The analysis website "National Interest" published a report on the Iranian military capability in Ain Al-Asad strike. The report stated that Tehran used its smaller missiles in the January 2020 attacks, while it has much larger missiles that have a longer range and can carry nuclear warheads. In total, Iran has around 55,000 land-to- land missiles, including short-range missiles such as Shahab-1 and Fateh-110, as well as Qiam missiles.
Iran's longest range missile is called Sejjil missile, which has a range of 2,500 km and can strike a target in the Middle East, Eastern Europe, East Africa, or South Asia.
Dr. Jeffrey Lewis, a missile expert at Middlebury Institute of International Studies, studied pictures of missile debris that targeted Ain Al-Assad base during the January 2020 attacks. He said the missiles that used in the attacks were “Qiam” missiles.
The Qiam short-range ballistic missile is a new series of Iranian missiles that has new technical characteristics and unique tactical strength.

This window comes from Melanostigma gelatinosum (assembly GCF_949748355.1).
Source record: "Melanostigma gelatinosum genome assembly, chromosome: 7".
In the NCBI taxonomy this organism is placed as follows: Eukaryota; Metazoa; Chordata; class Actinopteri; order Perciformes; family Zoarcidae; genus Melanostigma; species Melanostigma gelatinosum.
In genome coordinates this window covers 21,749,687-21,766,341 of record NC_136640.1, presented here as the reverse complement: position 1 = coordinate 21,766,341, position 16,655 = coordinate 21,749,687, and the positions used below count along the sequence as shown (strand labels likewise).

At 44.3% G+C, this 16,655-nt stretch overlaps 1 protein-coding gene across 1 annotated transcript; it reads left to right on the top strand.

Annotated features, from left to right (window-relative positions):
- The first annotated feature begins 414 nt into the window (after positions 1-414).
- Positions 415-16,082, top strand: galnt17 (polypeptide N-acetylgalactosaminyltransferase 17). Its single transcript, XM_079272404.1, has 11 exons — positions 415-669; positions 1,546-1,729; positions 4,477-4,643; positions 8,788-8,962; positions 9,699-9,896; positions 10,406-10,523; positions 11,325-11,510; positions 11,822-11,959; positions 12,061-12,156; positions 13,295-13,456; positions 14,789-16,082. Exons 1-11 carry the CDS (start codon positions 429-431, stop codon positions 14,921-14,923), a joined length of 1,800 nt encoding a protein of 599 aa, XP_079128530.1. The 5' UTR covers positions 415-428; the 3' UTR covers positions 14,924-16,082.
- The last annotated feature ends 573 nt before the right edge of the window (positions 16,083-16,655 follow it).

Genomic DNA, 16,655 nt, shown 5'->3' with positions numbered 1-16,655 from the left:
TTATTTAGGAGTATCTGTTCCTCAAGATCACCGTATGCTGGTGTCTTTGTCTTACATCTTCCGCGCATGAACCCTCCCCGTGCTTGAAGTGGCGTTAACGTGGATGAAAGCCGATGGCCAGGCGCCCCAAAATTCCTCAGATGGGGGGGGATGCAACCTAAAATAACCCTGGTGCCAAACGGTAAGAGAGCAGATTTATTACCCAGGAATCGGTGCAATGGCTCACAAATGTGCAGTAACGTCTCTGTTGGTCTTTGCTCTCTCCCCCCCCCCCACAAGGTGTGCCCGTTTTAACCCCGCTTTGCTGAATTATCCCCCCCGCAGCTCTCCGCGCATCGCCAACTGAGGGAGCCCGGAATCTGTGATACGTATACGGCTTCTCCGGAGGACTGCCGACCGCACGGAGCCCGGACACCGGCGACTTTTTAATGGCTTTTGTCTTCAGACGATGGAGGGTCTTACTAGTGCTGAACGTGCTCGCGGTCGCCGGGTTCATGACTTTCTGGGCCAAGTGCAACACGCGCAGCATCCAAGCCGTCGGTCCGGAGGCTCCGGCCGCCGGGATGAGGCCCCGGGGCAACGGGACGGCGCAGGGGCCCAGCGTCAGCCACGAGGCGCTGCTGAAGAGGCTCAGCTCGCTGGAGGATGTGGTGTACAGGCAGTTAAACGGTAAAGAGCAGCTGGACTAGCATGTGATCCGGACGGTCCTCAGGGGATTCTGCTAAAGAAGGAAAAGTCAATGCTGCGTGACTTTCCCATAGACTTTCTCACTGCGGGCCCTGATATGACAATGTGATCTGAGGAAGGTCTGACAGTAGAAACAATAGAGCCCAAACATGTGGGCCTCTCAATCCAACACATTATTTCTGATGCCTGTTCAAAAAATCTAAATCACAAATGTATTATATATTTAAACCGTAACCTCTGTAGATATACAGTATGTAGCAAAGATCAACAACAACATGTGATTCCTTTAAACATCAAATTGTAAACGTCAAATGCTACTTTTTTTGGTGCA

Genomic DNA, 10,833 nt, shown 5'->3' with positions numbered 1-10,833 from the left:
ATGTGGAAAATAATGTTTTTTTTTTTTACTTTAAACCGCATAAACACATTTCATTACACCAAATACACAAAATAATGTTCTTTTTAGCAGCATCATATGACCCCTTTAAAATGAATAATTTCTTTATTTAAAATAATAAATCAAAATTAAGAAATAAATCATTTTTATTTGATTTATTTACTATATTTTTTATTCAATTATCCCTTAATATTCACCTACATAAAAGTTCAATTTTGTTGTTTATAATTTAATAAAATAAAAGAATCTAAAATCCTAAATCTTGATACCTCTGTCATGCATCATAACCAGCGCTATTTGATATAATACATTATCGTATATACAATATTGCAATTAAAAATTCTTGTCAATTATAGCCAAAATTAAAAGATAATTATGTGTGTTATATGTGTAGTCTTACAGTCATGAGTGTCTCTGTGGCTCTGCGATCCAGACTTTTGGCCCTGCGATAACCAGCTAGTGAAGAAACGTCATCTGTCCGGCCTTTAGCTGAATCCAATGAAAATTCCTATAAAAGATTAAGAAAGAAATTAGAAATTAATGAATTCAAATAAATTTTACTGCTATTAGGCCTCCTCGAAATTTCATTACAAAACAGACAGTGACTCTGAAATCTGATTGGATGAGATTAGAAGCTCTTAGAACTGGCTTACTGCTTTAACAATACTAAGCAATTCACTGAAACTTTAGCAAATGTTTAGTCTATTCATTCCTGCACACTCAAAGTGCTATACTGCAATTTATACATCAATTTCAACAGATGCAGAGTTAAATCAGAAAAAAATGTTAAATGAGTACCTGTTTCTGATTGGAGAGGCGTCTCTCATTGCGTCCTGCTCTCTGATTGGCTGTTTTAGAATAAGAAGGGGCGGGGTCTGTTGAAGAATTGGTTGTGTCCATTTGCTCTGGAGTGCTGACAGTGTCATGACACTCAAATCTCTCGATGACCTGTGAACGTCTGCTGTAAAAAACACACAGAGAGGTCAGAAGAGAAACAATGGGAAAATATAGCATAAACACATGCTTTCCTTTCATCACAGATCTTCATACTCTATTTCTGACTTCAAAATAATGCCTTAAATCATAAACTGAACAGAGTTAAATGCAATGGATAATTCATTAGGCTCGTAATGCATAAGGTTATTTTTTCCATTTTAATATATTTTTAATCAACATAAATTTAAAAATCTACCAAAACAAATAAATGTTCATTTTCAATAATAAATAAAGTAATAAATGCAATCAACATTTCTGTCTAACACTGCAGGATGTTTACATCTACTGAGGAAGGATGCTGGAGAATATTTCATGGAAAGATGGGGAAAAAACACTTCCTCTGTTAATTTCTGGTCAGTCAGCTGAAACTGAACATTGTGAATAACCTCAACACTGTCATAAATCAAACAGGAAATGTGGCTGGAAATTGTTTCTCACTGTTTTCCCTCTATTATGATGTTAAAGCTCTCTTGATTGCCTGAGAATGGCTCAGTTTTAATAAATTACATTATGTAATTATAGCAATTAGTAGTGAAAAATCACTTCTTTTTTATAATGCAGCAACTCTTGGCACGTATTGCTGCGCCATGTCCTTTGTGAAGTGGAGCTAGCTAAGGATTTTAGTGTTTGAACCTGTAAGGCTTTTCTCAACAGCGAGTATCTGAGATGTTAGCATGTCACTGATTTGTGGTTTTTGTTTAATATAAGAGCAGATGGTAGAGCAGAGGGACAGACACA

The "Qiam" missile has 11.5 meters long, 88 cm in diameter, weight 6280 kg, with 645 kg weight of its warhead. Qiam" missile using a single-stage liquid fuel engine, it can achieve a variety of tasks with a vertical range of 200 km and a horizontal range of 800 km.
According to the Washington DC Center for Strategic and International Studies, the missile is has an advanced guidance system that can correct its path very quickly, it does not have a missile wing, which is technically very important, because the wing is the main factor in controlling direction and path, guiding a missile without a wing is usually difficult, so the absence of missile wings on this type of missile shows Iran's tremendous progress in the field of missile guidance systems